Monday, January 18, 2010

Locating Landslide Risks in Post-Quake Haiti

Landslides are a potential threat for Haiti following the Jan. 12 earthquake. Mountainous areas surrounding Port-au-Prince may be subject to landslides after the quake shatters the rock substrate and exposes areas to severe erosion. The risk of further erosion and slope failure increases with the subsequent loss of vegetation combined with intense rainfall events that are typical of Haiti’s tropical environment.

Analysis of NASA satellite images showing areas of landslide risk have been shared with regional and international humanitarian assistance groups to assist those agencies with pinpointing their disaster relief efforts and anticipating further damages due to landslides.

The NASA satellite image analysis (see below) was produced by CATHALAC, the Spanish acronym for the Water Center for Humid Tropics of Latin America and the Caribbean. From its regional headquarters in Panama City, Panama, CATHALAC is one of the main implementing agencies for SERVIR, the Regional Visualization & Monitoring System for Mesoamerica and the Dominican Republic. SERVIR is supported by NASA and the U.S. Agency for International Development. Since SERVIR’s establishment in Mesoamerica in 2005, the system has served as a virtual observatory of the region’s atmosphere and terrestrial and marine environment. For more information, visit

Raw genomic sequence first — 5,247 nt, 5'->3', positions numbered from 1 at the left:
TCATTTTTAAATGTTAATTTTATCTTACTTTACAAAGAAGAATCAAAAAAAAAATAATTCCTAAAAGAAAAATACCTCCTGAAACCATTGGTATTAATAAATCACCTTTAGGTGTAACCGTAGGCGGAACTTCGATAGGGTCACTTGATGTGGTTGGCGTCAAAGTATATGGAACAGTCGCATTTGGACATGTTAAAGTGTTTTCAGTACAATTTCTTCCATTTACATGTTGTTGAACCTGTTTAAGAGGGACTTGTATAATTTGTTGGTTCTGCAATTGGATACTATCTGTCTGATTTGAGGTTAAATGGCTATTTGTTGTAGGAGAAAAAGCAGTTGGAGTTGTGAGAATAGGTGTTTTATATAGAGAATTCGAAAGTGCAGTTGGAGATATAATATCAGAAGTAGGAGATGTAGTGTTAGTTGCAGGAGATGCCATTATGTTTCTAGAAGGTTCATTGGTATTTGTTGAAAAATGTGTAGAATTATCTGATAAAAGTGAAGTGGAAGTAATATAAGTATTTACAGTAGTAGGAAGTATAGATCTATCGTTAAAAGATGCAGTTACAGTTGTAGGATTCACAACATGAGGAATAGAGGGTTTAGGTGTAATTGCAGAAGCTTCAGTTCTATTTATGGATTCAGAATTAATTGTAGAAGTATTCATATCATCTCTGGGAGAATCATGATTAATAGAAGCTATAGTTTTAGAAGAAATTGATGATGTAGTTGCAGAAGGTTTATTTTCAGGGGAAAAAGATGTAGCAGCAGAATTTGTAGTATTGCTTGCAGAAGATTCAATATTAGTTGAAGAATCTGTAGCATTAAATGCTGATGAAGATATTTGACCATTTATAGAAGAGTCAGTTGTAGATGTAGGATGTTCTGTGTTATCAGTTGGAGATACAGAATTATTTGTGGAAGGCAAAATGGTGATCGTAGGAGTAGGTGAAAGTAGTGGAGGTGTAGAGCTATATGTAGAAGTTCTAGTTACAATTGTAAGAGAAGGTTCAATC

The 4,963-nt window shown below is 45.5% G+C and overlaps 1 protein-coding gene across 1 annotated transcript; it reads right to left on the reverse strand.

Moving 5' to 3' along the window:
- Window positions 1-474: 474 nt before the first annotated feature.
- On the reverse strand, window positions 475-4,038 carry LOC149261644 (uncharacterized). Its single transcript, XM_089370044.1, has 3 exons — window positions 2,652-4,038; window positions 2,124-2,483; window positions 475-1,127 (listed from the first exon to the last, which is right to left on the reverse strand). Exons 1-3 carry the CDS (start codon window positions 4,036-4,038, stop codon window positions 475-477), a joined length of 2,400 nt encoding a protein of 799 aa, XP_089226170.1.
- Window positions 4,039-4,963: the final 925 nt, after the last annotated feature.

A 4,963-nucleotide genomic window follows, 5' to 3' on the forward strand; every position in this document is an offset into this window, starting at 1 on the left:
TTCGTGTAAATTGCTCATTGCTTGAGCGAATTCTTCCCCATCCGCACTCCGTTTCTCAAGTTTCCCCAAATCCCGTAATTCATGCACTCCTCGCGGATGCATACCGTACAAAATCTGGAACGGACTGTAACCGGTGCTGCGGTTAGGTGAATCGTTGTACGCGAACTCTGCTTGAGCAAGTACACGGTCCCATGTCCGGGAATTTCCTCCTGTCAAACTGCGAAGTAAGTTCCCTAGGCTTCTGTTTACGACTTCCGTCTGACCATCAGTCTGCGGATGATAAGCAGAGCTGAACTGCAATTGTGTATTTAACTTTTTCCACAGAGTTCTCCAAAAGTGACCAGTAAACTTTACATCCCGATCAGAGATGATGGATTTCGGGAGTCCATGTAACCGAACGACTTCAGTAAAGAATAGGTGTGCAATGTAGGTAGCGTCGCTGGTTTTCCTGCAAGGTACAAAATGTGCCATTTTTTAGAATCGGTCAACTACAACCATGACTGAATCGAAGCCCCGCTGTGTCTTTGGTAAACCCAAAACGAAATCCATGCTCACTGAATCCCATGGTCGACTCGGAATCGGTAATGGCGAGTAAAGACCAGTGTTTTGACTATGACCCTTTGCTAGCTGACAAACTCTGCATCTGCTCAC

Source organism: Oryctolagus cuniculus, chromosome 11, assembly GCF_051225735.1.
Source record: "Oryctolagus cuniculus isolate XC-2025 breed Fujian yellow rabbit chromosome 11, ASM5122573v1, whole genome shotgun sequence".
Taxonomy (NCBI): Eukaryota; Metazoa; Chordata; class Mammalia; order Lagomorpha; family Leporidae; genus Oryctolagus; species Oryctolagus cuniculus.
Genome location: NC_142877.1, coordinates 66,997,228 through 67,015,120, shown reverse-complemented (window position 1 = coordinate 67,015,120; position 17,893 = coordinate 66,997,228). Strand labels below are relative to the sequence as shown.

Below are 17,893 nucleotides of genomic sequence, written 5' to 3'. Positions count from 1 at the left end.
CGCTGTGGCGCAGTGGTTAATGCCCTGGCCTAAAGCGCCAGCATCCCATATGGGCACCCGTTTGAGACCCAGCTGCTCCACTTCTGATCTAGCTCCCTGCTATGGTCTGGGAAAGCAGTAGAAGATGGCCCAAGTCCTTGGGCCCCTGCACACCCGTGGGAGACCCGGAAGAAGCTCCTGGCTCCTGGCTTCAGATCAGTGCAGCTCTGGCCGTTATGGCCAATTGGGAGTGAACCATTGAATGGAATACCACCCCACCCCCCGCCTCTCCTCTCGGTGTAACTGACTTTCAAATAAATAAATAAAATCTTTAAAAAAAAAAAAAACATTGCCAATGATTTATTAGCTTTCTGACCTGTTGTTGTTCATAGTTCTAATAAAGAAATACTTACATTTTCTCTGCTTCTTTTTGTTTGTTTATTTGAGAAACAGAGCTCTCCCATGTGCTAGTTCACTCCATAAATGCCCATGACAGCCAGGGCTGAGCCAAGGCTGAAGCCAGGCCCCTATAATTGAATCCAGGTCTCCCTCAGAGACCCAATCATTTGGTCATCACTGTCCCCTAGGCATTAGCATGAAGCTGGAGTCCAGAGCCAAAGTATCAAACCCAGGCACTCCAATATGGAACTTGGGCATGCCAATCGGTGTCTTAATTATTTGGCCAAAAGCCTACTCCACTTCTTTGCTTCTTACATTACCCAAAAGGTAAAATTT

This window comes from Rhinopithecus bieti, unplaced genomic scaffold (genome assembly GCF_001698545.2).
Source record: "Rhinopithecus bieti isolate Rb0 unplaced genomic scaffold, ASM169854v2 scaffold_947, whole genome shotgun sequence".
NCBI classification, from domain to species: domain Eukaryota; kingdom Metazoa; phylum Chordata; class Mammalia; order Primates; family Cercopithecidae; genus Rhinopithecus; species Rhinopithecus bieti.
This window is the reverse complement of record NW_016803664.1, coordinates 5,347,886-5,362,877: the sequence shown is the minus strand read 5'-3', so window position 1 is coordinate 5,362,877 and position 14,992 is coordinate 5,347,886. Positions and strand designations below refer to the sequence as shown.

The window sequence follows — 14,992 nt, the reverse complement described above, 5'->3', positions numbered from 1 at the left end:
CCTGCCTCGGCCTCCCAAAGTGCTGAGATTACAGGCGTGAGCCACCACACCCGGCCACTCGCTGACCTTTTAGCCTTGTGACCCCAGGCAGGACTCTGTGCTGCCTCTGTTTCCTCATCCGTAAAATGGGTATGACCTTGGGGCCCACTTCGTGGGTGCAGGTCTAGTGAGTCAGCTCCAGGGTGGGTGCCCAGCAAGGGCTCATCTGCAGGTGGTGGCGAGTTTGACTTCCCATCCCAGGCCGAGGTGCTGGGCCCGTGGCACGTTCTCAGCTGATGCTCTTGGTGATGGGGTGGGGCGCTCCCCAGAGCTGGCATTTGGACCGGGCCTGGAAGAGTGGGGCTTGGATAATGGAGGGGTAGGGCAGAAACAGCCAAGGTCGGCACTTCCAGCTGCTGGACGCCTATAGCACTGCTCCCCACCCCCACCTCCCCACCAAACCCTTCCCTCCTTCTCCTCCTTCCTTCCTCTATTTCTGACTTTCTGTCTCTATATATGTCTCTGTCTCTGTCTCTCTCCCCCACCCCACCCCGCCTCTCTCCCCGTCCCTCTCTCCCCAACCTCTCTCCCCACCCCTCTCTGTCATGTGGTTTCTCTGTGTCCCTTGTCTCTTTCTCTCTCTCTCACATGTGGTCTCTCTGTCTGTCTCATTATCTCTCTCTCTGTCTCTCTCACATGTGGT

NASA’s Earth Observing-1 satellite with the Advanced Land Imager captured images of Haiti on Jan. 15, three days after the devastating 7.0 earthquake rocked Port-au-Prince and the surrounding area. The locations of possible landslide areas (left panel, purple) were identified by comparing this new image with archived imagery. The 7.0 epicenter of the quake is located to the southwest of Port-au-Prince near the town of Henry. Nearby aftershocks ranging from 4.1 to 6.0 are also shown in this image. Regions subject to severe erosion are in indicated in green in the right panel.

A close-up view of the area around Henry, Haiti, showing possible landslide areas (purple outlines) identified in analyses of images from NASA’s EO-1 satellite . This information has been shared with national authorities as well as regional and international humanitarian assistance groups.

For more information visit

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